Another week; another debate about podcasts 

The Verge’s John Lagomarsino has written a manifesto about podcast listening speeds, of all things:

Radio — like film, music, TV, theater, and dance — is a temporal art. It relies on the passage of time to play with anticipation, tension, and release. A good radio producer knows how long a thought will linger in a listener’s consciousness, and either grants her that time, or purposely denies it. A conversation between two hosts is riddled with pregnant pauses and interruptions designed to head off miscommunications. We’re used to these patterns, and a good podcast is paced to play into them. Why, then, should we mess with that balance in the name of efficiency?

There are a few ways podcast apps go about speeding programs up. The most common is simply to run the audio at faster-than-normal speeds, often 1.5x. Thankfully, this process doesn’t tend to affect the pitch of the material. At best, it forces our brains to work in overdrive; worst, it destroys the art of timing.

He goes on to show that speeding up a podcast like Serial or This American Life makes it worse, as things like music and dramatic pauses get compressed, lessening their effect.

I read the article this morning, but wasn’t going to weigh in. Even as someone who co-owns a podcast network, I really didn’t care about the article because I wrote it off pretty easily.

Marco Arment explains what I was thinking:

Enjoying the full experience of all media and preserving “what the artist intends” is a romantic ideal, but it’s both overrated and unrealistic in reality. Not everything is that good, not everyone cares that much, and not all media produced is perfect and immutable.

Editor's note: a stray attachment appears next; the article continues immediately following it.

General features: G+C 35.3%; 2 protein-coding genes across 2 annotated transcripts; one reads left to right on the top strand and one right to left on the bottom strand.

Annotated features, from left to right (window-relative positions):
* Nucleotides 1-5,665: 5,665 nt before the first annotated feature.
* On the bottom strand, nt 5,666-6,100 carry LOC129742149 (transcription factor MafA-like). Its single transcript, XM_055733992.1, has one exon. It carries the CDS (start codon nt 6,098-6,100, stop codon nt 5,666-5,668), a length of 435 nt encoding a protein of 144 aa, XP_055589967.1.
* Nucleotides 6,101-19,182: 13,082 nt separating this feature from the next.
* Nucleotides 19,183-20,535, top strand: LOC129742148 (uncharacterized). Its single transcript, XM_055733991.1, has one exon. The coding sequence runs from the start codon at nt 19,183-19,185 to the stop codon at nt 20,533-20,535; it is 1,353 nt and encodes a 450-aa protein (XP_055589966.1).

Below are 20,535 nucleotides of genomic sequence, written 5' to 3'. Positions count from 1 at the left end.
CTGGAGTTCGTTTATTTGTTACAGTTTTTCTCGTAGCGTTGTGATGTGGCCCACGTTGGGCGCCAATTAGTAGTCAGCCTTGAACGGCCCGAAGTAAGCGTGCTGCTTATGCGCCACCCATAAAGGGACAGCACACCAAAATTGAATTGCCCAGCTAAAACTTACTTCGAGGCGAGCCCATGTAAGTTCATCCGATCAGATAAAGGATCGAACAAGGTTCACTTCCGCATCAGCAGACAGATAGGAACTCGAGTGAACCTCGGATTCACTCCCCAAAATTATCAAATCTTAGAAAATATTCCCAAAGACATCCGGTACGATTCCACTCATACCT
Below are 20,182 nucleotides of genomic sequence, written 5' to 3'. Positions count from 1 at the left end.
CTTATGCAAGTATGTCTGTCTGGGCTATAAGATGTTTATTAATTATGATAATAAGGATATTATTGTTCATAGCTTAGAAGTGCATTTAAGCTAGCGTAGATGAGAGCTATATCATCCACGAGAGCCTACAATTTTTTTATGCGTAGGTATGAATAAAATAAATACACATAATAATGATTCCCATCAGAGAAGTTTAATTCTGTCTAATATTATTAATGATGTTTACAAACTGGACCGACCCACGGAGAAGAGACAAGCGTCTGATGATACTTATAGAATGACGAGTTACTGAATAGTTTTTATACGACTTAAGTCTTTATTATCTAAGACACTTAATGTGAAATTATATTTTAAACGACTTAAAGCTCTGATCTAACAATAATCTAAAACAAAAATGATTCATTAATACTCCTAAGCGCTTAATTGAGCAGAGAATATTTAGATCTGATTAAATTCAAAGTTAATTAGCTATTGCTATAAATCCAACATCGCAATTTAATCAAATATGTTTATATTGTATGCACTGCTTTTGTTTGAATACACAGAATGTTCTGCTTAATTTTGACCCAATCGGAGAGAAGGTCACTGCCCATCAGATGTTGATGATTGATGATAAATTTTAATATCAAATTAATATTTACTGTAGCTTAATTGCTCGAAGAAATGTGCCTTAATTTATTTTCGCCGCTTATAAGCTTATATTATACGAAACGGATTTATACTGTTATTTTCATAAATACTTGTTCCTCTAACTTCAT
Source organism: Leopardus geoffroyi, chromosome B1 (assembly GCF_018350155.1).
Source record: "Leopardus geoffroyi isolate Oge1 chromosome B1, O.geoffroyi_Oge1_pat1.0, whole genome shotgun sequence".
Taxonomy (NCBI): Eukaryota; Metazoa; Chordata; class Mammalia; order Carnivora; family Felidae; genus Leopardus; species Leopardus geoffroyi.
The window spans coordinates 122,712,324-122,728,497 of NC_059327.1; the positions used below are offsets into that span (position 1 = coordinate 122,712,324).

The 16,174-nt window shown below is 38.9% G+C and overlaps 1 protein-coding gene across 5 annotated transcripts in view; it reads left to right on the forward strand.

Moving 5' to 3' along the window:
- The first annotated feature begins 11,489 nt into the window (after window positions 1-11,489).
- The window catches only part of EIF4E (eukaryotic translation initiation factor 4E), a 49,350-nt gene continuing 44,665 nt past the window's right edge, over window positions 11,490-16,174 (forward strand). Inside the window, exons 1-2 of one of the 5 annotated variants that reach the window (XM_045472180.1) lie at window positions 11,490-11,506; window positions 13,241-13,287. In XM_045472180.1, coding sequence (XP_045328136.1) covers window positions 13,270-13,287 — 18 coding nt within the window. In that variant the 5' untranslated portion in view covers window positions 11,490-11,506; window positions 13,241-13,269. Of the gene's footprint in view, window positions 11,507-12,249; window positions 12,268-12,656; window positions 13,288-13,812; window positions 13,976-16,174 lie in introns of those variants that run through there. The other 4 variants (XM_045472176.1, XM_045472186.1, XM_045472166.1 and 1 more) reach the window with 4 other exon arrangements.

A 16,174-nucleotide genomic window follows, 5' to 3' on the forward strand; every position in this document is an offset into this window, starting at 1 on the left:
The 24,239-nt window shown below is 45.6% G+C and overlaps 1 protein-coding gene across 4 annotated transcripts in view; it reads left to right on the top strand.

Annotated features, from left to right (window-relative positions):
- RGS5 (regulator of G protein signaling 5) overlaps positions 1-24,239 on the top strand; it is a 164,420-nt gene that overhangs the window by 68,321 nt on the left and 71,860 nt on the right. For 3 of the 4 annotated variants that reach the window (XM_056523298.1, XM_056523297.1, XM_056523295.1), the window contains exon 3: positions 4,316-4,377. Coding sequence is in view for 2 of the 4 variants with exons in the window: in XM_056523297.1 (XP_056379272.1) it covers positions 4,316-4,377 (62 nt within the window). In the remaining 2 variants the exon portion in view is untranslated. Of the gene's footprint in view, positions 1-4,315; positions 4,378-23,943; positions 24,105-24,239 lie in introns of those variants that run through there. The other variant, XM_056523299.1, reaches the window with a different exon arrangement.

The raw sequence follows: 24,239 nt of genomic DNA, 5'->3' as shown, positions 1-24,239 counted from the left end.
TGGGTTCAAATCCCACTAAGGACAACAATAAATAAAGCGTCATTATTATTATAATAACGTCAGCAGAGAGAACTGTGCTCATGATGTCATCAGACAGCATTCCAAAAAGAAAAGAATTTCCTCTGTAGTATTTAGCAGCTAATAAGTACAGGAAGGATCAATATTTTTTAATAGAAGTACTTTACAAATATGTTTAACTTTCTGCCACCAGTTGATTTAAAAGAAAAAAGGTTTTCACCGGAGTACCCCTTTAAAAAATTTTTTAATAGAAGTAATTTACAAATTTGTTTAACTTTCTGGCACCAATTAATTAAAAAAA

The biggest reason people cite for not listening to more podcasts is that they don’t have the time. My goal with Smart Speed was to directly address that: to make more time for people. And it has: since Smart Speed time-saved totals are synced to Overcast’s servers, I can happily report that Smart Speed has cumulatively saved 55 years of listening time so far. I bet that the vast majority of that time saved was subsequently filled with… more podcasts.

As a host and producer of podcasts, I view things like Smart Speed as a net positive on the industry. I’ve saved 33 hours in Overcast personally, as a matter of fact.

Yes, Smart Speed and features like it change our shows; listening above 1x can cause little issues with things like music[1] and pauses, but in reality, it doesn’t greatly impact what we create each week.

The truth is, for shows like ours, it doesn’t matter anyways. The ebbs and flows of conversation are still present when sped up a touch. What the listener hears and what we produce doesn’t have to be 1:1 to be good.

I’d rather people listen a little faster and consume more of our content than hear every single beat, as it comes out of Logic.


  1. In fact, Myke has been working on a new thing and we tested the music discretely in Overcast to make sure it was okay with Smart Speed.  ↩